For some developments, demand is strong enough to justify large newspaper display ads, open houses, and full-time sales personnel. In others, classified ads and the sub­contracting of sales to realtors makes sense.

Computers are making an increasing impact on the efficient flow of information used to control sales and production. For more information on computer systems, see Data Processing for Builders. National Association of Home Builders, 15th and M Streets, NW, Washington, DC 20005.

As much integration as feasible should be achieved. It should be possible to use quantities developed in the estimating procedure to automatically print requests for bids and purchase orders when accepted prices and terms are entered. Labor, material, and subcontract estimates should feed into the standard job cost system as budgeted costs against which actual costs are compared in variance reports.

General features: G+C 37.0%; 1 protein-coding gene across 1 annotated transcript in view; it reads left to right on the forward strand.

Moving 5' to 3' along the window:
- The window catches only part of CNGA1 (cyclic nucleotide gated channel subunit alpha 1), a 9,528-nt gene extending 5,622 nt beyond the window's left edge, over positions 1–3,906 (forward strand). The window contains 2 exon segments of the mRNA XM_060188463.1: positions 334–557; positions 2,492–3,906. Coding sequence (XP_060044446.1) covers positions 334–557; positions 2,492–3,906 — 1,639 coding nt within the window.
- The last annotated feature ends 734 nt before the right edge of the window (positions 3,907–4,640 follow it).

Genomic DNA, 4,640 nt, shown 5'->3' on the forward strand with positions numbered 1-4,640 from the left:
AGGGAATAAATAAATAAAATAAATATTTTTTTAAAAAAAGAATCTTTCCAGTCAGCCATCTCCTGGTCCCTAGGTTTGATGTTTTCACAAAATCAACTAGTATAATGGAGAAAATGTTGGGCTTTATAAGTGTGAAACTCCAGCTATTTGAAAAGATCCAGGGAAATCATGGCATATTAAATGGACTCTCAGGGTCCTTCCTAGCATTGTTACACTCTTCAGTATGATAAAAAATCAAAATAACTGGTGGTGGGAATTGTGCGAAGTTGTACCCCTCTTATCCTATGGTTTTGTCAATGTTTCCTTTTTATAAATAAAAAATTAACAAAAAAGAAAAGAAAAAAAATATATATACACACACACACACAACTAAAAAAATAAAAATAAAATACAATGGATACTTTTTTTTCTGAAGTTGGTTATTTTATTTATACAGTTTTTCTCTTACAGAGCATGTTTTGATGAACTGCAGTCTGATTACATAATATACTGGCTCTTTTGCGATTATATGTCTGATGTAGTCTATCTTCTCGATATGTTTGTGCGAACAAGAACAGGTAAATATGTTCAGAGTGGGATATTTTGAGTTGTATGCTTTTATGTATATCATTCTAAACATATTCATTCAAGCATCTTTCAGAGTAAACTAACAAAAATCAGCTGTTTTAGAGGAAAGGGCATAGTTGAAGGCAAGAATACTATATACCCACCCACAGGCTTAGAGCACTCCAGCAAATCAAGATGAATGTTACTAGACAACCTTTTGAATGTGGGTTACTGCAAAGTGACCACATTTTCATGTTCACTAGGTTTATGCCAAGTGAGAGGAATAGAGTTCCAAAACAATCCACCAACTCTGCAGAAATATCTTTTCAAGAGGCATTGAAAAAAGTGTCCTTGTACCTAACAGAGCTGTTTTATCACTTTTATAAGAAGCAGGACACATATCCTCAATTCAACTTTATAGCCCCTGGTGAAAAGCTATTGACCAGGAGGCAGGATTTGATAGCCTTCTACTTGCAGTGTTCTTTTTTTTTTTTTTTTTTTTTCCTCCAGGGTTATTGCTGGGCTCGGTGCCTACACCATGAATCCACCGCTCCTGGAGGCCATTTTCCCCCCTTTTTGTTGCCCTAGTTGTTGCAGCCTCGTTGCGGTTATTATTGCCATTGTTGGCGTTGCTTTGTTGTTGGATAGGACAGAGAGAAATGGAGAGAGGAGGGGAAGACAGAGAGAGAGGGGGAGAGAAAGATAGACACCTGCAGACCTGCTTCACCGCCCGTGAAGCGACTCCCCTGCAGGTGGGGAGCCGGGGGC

For greatest timeliness, posting to the job cost system should be done when purchase orders are placed; any changes can be recorded later with change orders.

When payroll, subcontractor and material invoices are paid, the system should automatically post the general ledger and update other accounting reports.

Although no systematic effort was made to determine or document cost savings due to business and market efficiency, some examples came to light

John Crosland Company sought land zoned for low-density development which they thought they could get zoned for higher-density development. They were successful in this strategy at Lynton Place and were able to increase density and reduce their land cost per unit.